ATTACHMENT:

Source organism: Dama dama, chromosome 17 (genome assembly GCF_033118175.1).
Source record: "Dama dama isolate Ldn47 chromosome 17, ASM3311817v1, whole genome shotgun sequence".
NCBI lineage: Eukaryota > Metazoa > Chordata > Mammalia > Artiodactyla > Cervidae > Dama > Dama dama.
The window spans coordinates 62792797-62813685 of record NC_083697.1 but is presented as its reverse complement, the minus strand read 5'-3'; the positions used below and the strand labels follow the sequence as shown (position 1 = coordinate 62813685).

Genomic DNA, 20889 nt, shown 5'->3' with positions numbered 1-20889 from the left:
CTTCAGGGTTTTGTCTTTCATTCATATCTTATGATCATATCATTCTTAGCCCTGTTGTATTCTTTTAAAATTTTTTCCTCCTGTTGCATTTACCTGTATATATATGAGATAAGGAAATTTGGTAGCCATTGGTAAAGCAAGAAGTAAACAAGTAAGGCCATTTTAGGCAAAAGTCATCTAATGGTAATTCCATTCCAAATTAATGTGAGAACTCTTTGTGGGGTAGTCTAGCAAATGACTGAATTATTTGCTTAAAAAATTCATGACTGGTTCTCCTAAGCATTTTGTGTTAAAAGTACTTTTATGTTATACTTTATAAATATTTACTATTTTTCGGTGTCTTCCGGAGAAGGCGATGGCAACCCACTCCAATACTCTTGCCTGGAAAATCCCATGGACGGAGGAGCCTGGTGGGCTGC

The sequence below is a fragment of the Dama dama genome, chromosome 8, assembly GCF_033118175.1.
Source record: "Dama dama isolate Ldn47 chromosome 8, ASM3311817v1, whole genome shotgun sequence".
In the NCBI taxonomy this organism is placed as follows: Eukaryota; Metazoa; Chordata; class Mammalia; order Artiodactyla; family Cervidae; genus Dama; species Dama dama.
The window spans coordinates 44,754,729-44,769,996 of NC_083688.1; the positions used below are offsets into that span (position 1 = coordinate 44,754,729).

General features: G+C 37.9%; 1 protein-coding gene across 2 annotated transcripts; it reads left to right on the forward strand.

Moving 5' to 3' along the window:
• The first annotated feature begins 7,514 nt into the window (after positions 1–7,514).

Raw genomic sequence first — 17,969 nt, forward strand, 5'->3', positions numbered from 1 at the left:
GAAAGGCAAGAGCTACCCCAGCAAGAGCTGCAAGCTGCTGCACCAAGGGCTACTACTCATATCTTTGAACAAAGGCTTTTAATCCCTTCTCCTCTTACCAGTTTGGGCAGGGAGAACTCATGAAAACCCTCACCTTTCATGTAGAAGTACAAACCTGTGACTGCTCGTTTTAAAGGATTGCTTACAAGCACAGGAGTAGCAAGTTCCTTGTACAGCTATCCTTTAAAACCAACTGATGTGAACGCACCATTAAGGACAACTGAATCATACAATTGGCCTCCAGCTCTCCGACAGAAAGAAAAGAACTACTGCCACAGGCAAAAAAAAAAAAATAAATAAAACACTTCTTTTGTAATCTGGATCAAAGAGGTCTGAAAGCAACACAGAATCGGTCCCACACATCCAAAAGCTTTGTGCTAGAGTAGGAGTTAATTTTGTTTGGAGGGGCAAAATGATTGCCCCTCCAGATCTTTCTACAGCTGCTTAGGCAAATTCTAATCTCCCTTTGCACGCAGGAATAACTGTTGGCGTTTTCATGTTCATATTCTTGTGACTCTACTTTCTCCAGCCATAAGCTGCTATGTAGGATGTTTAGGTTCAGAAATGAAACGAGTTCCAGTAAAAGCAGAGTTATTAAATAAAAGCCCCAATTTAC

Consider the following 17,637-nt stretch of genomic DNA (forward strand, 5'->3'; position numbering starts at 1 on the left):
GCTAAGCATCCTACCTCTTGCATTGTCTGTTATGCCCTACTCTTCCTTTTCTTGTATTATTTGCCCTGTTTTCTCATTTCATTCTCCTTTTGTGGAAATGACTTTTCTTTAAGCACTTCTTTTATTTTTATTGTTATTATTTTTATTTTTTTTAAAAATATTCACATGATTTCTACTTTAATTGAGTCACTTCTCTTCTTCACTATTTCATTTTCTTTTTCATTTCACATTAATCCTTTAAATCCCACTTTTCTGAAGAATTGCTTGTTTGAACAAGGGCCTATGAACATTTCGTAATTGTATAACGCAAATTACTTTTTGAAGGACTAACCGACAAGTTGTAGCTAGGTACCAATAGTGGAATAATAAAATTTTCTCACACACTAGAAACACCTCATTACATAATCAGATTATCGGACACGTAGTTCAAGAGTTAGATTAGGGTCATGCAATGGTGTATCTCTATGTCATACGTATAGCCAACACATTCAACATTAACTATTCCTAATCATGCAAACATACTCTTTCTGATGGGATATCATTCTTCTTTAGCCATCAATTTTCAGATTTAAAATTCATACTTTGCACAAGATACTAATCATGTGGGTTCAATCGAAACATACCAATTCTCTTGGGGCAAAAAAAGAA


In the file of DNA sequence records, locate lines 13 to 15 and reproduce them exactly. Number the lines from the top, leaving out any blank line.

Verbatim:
• The first annotated feature begins 7,514 nt into the window (after positions 1–7,514).

Raw genomic sequence first — 17,969 nt, forward strand, 5'->3', positions numbered from 1 at the left:
GAAAGGCAAGAGCTACCCCAGCAAGAGCTGCAAGCTGCTGCACCAAGGGCTACTACTCATATCTTTGAACAAAGGCTTTTAATCCCTTCTCCTCTTACCAGTTTGGGCAGGGAGAACTCATGAAAACCCTCACCTTTCATGTAGAAGTACAAACCTGTGACTGCTCGTTTTAAAGGATTGCTTACAAGCACAGGAGTAGCAAGTTCCTTGTACAGCTATCCTTTAAAACCAACTGATGTGAACGCACCATTAAGGACAACTGAATCATACAATTGGCCTCCAGCTCTCCGACAGAAAGAAAAGAACTACTGCCACAGGCAAAAAAAAAAAAATAAATAAAACACTTCTTTTGTAATCTGGATCAAAGAGGTCTGAAAGCAACACAGAATCGGTCCCACACATCCAAAAGCTTTGTGCTAGAGTAGGAGTTAATTTTGTTTGGAGGGGCAAAATGATTGCCCCTCCAGATCTTTCTACAGCTGCTTAGGCAAATTCTAATCTCCCTTTGCACGCAGGAATAACTGTTGGCGTTTTCATGTTCATATTCTTGTGACTCTACTTTCTCCAGCCATAAGCTGCTATGTAGGATGTTTAGGTTCAGAAATGAAACGAGTTCCAGTAAAAGCAGAGTTATTAAATAAAAGCCCCAATTTAC